Fight Allergic Conjunctivitis And Enjoy Better Life With Comprehensive Allergy

Do your eyes start itching or turn red and watery in hay fever season? You could be suffering from allergic conjunctivitis. Millions of people across the world show allergy conjunctivitis signs. The good news is that, with the right treatment and education, you can contain symptoms and lead a better quality life.

Types of Allergic Conjunctivitis

Conjunctiva is a protective layer of tissue lining the inside of eyelids and covering the white portion of your eye. In sensitive people it can release certain chemical substances from mast cells in response to a variety of stimuli and cause allergy symptoms. Allergy conjunctivitis is of five types - seasonal (SAC), perennial (PAC), atopic keratoconjunctivitis (AKC), vernal keratoconjunctivitis (VKC) and giant papillary conjunctivitis (GPC). While the first two types are more common and mostly cause mild symptoms, the latter three types occur rarely but cause severe symptoms.

Most Common Causes

Allergy conjunctivitis symptoms can be caused due to a variety of factors. The most common causes for SAC include exposure to grass pollen, trees, weeds and air borne mold spores especially in late spring and early summer. Causes for PAC include exposure to animal dander, dust mites, mold spores, certain food additives, household cleaning agents and scented chemicals. Some people develop symptoms as a reaction to certain medications and contact lens solutions. Typical symptoms include intense itching on ocular surface of both eyes and surrounding tissue along with watery or red eyes.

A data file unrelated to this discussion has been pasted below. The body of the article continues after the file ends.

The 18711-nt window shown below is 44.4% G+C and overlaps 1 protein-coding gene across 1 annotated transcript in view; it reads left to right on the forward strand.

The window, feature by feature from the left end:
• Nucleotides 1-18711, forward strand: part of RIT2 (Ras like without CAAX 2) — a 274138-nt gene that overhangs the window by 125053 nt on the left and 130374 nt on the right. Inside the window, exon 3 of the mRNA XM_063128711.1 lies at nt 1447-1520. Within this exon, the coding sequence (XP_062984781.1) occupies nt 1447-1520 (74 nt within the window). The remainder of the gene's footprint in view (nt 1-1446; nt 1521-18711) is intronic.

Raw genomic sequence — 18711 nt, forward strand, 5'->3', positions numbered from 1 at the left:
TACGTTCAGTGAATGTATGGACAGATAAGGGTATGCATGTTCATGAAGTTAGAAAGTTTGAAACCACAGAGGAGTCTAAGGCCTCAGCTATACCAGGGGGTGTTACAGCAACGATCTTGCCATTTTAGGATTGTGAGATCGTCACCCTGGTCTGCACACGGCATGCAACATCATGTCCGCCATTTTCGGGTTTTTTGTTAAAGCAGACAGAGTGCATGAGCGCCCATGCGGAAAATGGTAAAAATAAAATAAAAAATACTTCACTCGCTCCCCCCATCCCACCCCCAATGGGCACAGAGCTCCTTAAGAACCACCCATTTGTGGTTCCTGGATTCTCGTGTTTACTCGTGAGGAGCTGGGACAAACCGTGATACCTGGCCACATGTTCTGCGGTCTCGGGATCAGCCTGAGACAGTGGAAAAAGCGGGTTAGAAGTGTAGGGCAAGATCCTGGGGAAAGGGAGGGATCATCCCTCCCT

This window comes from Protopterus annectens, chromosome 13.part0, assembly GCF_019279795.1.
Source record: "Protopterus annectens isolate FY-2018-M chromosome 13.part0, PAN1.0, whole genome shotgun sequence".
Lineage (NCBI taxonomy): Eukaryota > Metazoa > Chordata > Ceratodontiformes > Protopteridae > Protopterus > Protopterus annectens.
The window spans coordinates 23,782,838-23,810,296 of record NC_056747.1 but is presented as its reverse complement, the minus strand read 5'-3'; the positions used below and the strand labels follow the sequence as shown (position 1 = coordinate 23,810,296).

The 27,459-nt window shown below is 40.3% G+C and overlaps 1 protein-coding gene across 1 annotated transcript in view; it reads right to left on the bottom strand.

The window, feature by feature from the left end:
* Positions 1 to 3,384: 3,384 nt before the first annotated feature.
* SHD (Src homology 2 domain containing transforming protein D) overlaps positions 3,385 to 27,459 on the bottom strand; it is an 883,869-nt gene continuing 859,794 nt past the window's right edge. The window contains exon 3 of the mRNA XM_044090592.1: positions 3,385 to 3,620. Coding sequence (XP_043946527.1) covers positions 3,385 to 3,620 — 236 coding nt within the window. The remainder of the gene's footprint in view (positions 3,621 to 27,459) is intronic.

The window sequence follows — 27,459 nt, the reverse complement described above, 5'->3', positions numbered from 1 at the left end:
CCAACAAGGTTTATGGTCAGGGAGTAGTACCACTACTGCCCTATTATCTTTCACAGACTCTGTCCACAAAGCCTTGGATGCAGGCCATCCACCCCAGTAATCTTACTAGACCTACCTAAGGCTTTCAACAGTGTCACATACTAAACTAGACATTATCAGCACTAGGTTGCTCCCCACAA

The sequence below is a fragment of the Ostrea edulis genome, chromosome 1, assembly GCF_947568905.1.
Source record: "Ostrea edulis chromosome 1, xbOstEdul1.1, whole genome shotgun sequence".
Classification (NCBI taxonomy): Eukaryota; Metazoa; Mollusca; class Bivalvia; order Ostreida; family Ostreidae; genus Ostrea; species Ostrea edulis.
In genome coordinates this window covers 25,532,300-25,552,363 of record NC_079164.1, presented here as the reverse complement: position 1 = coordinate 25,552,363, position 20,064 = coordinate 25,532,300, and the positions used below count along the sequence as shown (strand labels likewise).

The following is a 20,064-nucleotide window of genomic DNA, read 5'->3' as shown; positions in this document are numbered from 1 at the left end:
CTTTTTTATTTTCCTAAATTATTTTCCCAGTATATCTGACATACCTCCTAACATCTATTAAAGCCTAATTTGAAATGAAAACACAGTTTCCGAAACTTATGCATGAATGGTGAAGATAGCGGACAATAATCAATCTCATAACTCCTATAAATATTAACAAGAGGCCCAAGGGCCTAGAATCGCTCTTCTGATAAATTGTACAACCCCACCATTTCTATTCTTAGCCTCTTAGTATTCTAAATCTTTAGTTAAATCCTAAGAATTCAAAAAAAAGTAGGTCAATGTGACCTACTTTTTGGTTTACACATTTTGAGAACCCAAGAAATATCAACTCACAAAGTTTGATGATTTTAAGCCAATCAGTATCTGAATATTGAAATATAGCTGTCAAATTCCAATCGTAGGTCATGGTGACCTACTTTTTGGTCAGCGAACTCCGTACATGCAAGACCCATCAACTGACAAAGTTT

Symptoms of Allergic Conjunctivitis

The degree of symptom severity varies from person to person depending upon individual sensitivity. Itchy eyes are often accompanied by rhinitis symptoms and sometimes photophobia in people with SAC or PAC. In individuals with severe symptoms, the conjunctiva might appear red and swollen. Eyelids too may appear swollen. People with vernal keratoconjunctivitis develop thick eye discharge and painful sores on the cornea. General practitioners can easily diagnose the condition based on symptoms of allergic conjunctivitis displayed by patient. However, a consultation with an ophthalmologist is recommended for people with severe symptoms.

Diagnosis and Treatment

SAC and PAC are treated with non-steroidal eye drops, oral anti-histamine medications and artificial tears to flush out allergens. Sometimes, an ophthalmologist may recommend steroid eye drops or surgical intervention for severe cases. Patients with persistent or recurrent symptoms may consult a qualified allergist for correct identification of trigger agents. A variety of specialized investigative tests including specific IgE tests, prick tests and patch tests are available for accurately identifying allergens.

Where to Find Accurate Information?

Patients with allergic conjunctivitis symptoms need not suffer unduly. They can access useful resources as well as comprehensive information on treatment and management of allergic conjunctivitis on European Academy of Allergy and Clinical Immunology's website (EAACI). EAACI is a world renowned NGO dedicated to collecting, assessing and dispersing accurate scientific information for a wide range of allergic and immunological diseases. Based on information provided on EAACI's website, patients can become empowered and enjoy a better quality life.

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